I was recently having a conversation with my friend who is graduating from nursing school in mid December, and she told me that she had learned in her clinical that day that epidurals have no affect on the baby whatsoever. In fact her words were that the anesthesia doesn't cross the blood/brain barrier, and therefore does not enter the baby's system at all.

I was shocked to say the least. She went on to say that her teacher(a physician) said this was a "common misconception" in the birthing community.

Is this doctor and teacher flat out lying to his students or is he severely undereducated? How is it that we have men and women poised to enter the health care field so hugely mis-educated???

Or perhaps I'm hugely mis-educated?

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Since the epi effects Mom's heartrate and blood pressure it affects the way oxygen goes to the baby and the way carbon dioxide leaves the baby's system. This can cause low levels of oxygen and high levels of carbon dioxide in the baby's system when they are born.

Not only is the baby's body working to make the natural switch to breathing on their own using their lungs and switching the way their heart works they are struggling to eliminate the higher amounts of carbon dioxide in their system and bring up the amount of oxygen in their blood stream. In utero a fetus has an oxygen level in their blood of 30-70%. After birth it needs to come up to at least 90-95%. Basically the baby starts out with a deficit they have to work harder to overcome to in addition to transitioning to the requirements of life on the outside. This is why epi babies have respiratory problems after birth.

Another effect of epi's: they tend to effect the contraction pattern which further puts physical stress on the baby during labor & delivery. Labor takes longer so baby has to deal with the stress longer. Mom can't move around which also effects the circulation to/from the placenta.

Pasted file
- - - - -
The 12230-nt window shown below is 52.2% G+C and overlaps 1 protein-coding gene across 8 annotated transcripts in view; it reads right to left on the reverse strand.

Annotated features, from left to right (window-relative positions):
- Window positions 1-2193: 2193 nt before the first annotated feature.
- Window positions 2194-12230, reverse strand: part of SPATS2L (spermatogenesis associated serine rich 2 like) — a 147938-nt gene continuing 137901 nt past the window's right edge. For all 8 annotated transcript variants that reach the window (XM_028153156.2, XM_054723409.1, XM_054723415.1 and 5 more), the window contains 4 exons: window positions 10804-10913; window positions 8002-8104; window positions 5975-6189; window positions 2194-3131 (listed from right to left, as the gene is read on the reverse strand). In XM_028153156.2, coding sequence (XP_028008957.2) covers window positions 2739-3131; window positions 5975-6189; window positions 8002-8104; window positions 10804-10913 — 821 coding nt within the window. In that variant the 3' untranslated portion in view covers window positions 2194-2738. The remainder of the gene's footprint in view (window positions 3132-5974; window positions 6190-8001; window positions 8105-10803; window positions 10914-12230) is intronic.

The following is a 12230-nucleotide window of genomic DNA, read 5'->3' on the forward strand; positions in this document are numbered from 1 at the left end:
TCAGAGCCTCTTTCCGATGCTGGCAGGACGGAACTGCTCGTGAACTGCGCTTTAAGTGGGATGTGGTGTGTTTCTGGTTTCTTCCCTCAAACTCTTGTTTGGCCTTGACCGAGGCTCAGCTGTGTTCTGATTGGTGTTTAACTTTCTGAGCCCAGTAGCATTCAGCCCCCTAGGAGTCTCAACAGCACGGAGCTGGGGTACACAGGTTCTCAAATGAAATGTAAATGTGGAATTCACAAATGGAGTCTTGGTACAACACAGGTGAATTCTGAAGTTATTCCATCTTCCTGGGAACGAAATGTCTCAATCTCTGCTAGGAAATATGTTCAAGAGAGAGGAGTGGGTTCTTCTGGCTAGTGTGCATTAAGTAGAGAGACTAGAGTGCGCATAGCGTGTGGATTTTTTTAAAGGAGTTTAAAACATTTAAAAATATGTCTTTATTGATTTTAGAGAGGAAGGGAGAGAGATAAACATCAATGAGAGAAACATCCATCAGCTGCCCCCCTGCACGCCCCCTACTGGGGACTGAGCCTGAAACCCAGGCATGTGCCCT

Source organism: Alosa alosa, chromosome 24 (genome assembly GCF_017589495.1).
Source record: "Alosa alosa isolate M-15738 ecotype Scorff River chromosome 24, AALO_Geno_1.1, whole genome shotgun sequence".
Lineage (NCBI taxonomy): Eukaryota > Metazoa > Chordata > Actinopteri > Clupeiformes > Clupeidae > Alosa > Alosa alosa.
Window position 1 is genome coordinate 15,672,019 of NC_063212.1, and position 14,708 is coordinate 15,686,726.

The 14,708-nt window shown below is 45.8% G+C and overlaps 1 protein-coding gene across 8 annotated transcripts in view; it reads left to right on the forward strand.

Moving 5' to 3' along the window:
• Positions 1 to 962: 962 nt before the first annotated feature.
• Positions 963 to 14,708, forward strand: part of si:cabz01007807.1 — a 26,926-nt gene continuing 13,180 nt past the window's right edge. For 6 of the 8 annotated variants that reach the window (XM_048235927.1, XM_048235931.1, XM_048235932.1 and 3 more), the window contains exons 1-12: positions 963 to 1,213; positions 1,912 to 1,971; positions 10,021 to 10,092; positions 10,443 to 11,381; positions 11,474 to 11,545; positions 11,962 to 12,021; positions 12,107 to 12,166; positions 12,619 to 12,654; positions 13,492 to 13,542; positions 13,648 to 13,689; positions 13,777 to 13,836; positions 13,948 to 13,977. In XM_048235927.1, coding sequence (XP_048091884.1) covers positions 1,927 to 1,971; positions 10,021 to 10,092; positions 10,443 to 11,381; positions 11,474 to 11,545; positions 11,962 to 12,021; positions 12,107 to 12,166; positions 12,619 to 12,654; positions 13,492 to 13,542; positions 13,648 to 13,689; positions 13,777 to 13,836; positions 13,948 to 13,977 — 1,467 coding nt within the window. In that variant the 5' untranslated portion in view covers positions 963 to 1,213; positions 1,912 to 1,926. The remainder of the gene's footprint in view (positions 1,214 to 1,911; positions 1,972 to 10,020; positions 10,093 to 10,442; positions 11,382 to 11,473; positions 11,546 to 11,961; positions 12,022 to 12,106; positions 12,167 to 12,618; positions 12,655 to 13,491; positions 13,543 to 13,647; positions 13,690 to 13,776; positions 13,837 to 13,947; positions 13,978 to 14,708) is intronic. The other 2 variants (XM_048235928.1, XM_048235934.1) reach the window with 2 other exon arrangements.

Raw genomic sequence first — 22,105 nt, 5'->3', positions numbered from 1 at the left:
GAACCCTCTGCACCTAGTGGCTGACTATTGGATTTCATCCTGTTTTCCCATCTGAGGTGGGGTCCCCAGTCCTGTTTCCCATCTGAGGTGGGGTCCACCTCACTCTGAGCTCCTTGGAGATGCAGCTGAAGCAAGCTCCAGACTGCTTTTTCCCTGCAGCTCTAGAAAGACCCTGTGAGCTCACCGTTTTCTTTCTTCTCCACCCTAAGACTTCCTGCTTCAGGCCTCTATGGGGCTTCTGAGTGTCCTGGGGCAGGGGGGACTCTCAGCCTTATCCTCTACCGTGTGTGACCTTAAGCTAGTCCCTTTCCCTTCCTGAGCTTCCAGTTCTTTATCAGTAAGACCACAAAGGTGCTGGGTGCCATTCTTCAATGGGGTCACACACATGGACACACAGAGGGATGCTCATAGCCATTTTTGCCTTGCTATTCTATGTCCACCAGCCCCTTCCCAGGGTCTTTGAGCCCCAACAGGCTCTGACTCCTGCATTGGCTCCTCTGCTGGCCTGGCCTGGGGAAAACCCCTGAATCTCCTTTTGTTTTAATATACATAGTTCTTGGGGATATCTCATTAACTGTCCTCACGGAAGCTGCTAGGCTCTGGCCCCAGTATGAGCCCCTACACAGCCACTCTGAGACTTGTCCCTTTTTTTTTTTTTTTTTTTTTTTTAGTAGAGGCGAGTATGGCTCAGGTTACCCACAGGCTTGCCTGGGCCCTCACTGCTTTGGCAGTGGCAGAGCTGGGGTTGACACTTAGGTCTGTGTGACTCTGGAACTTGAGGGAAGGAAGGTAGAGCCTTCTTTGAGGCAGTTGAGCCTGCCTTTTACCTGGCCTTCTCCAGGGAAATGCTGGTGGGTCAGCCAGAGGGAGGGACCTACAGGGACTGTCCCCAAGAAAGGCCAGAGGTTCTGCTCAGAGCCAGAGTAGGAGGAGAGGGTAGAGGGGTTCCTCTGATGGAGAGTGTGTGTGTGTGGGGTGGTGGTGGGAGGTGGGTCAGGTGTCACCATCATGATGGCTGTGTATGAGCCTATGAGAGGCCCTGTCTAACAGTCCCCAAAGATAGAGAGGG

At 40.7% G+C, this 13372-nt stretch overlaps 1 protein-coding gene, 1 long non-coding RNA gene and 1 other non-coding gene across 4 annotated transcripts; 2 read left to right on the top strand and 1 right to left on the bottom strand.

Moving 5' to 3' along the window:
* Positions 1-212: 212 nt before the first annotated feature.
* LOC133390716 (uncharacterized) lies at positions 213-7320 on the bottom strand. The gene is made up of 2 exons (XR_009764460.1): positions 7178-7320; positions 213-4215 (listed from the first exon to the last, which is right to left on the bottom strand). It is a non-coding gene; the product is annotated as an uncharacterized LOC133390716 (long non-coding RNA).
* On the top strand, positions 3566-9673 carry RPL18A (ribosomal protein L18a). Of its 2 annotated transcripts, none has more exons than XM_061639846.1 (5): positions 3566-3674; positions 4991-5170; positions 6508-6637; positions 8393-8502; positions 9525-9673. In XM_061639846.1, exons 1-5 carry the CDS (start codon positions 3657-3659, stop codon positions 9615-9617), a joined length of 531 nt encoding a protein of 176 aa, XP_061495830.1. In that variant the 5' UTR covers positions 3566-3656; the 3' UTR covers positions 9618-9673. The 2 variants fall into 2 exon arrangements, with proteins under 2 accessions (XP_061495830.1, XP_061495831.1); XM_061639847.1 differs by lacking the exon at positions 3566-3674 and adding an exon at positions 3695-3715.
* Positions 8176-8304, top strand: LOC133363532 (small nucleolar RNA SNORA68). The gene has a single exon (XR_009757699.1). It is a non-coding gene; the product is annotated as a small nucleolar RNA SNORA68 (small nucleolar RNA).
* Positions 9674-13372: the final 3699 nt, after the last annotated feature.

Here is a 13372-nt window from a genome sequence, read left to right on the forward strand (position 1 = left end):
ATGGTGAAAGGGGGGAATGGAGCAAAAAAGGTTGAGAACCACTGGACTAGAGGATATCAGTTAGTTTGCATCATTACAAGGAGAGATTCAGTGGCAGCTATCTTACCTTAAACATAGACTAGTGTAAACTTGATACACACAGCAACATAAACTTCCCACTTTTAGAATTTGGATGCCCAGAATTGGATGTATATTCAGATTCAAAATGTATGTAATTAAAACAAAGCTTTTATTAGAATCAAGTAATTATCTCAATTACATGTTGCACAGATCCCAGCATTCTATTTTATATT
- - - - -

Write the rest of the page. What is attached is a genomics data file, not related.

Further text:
This added physical stress on the baby's heart & oxygen levels during L&D is part of why they have problems latching on and seem listless or drugged: they have been through a harder birth and the effects are that they don't adjust as quickly/easily to life on the outside. Their birth has been harder, longer, and more physically draining than those babies born without epis. (plus Moms that get epis are more likely to recieve other drugs/interventions than Mom's that don't--and those other interventions often DO directly effect the baby and enter its bloodstream)

I also believe that medical staff are more likely to whisk the baby away, even if its just to the other side of the room, for observation just after birth which interferes with the first few moments of bonding and latching on. This has to effect the baby. Rather than its first moments being on Mom gently held and carressed they are under a bright light, being poked and prodded and suctioned. Its no wonder they are "in shock" when they finally get to Mom. In my experience, I felt so much different after an epi birth than I did without one. I have to believe that this also effects those first few minutes/hours.

I am in total agreement with you that the effects of an epi--regardless of what is causing them, are apparent in newborns. And I don't really care what is causing the effects. The why seems irrelevant to me. The fact that there are effects seems like the only thing that really matters. No epi for me. I will gladly deal with the pain during to fully experience the bliss (and the nursing baby) after :)
I don't believe that it can be a completely closed system. I may be considered closed because there is limited access. If one accepts the closed system idea as truth: How does meningitis transfer from a virus outside the body to a spinal cord infection/infection around the brain; How, if there is a leak in spinal fluid does it ever get replaced? We would also have to accept the fact that a human is born with a limited amount of spinal fluid for life-never to be increased or replenished. If it leaks you never get it back. Or if something extra is put into the spine-like a continuous spinal injection of drug (epidural) then the spine would eventually explode because there would be no way to void. If there is a way to void/or replenish spinal fluid, do one then accept that that there is some direct connection directly from the mouth to the spinal cord and then to the bowels? I’m not medical professional but I’m pretty sure there is no such direct connection. If we accept an ability for the spinal fluid to void or be filtered in some way, isn’t the only option a connection to the circulatory system?

There has to be some connection between the circulatory system and spinal fluid-no matter how limited. And if there is connection-then it would be possible to pass what is in the spinal fluid to the mother's blood stream. And if it gets into the mother's blood stream if must, even if in the most untraceable amounts, get to the fetus.